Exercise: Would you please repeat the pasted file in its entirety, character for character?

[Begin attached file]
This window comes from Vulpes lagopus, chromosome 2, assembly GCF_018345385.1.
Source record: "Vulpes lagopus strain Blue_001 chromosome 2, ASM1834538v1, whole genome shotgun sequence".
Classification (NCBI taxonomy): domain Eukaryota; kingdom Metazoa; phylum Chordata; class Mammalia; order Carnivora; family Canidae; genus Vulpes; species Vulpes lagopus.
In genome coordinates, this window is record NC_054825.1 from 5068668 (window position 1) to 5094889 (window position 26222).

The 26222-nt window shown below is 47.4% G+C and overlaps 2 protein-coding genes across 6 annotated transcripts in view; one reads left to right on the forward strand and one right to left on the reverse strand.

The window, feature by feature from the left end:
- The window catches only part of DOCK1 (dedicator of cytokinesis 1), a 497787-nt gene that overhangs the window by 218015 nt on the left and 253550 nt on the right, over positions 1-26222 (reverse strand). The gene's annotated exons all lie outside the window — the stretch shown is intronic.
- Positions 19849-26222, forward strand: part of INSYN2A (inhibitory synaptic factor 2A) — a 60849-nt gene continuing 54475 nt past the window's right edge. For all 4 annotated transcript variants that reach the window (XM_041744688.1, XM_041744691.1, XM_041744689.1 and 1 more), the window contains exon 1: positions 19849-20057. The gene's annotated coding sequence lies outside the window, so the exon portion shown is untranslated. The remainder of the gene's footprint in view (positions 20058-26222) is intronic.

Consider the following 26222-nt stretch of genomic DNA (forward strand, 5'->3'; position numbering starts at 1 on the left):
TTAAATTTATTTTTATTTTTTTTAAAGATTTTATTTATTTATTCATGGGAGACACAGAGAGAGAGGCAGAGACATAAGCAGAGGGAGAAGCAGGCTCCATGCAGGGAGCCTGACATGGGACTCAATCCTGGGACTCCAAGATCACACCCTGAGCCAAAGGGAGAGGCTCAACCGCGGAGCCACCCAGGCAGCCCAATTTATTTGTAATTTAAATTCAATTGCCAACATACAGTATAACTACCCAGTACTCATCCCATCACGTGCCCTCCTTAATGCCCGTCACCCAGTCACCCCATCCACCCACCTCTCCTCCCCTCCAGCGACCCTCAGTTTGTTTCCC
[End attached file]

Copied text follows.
This window comes from Vulpes lagopus, chromosome 2, assembly GCF_018345385.1.
Source record: "Vulpes lagopus strain Blue_001 chromosome 2, ASM1834538v1, whole genome shotgun sequence".
Classification (NCBI taxonomy): domain Eukaryota; kingdom Metazoa; phylum Chordata; class Mammalia; order Carnivora; family Canidae; genus Vulpes; species Vulpes lagopus.
In genome coordinates, this window is record NC_054825.1 from 5068668 (window position 1) to 5094889 (window position 26222).

The 26222-nt window shown below is 47.4% G+C and overlaps 2 protein-coding genes across 6 annotated transcripts in view; one reads left to right on the forward strand and one right to left on the reverse strand.

The window, feature by feature from the left end:
- The window catches only part of DOCK1 (dedicator of cytokinesis 1), a 497787-nt gene that overhangs the window by 218015 nt on the left and 253550 nt on the right, over positions 1-26222 (reverse strand). The gene's annotated exons all lie outside the window — the stretch shown is intronic.
- Positions 19849-26222, forward strand: part of INSYN2A (inhibitory synaptic factor 2A) — a 60849-nt gene continuing 54475 nt past the window's right edge. For all 4 annotated transcript variants that reach the window (XM_041744688.1, XM_041744691.1, XM_041744689.1 and 1 more), the window contains exon 1: positions 19849-20057. The gene's annotated coding sequence lies outside the window, so the exon portion shown is untranslated. The remainder of the gene's footprint in view (positions 20058-26222) is intronic.

Consider the following 26222-nt stretch of genomic DNA (forward strand, 5'->3'; position numbering starts at 1 on the left):
TTAAATTTATTTTTATTTTTTTTAAAGATTTTATTTATTTATTCATGGGAGACACAGAGAGAGAGGCAGAGACATAAGCAGAGGGAGAAGCAGGCTCCATGCAGGGAGCCTGACATGGGACTCAATCCTGGGACTCCAAGATCACACCCTGAGCCAAAGGGAGAGGCTCAACCGCGGAGCCACCCAGGCAGCCCAATTTATTTGTAATTTAAATTCAATTGCCAACATACAGTATAACTACCCAGTACTCATCCCATCACGTGCCCTCCTTAATGCCCGTCACCCAGTCACCCCATCCACCCACCTCTCCTCCCCTCCAGCGACCCTCAGTTTGTTTCCC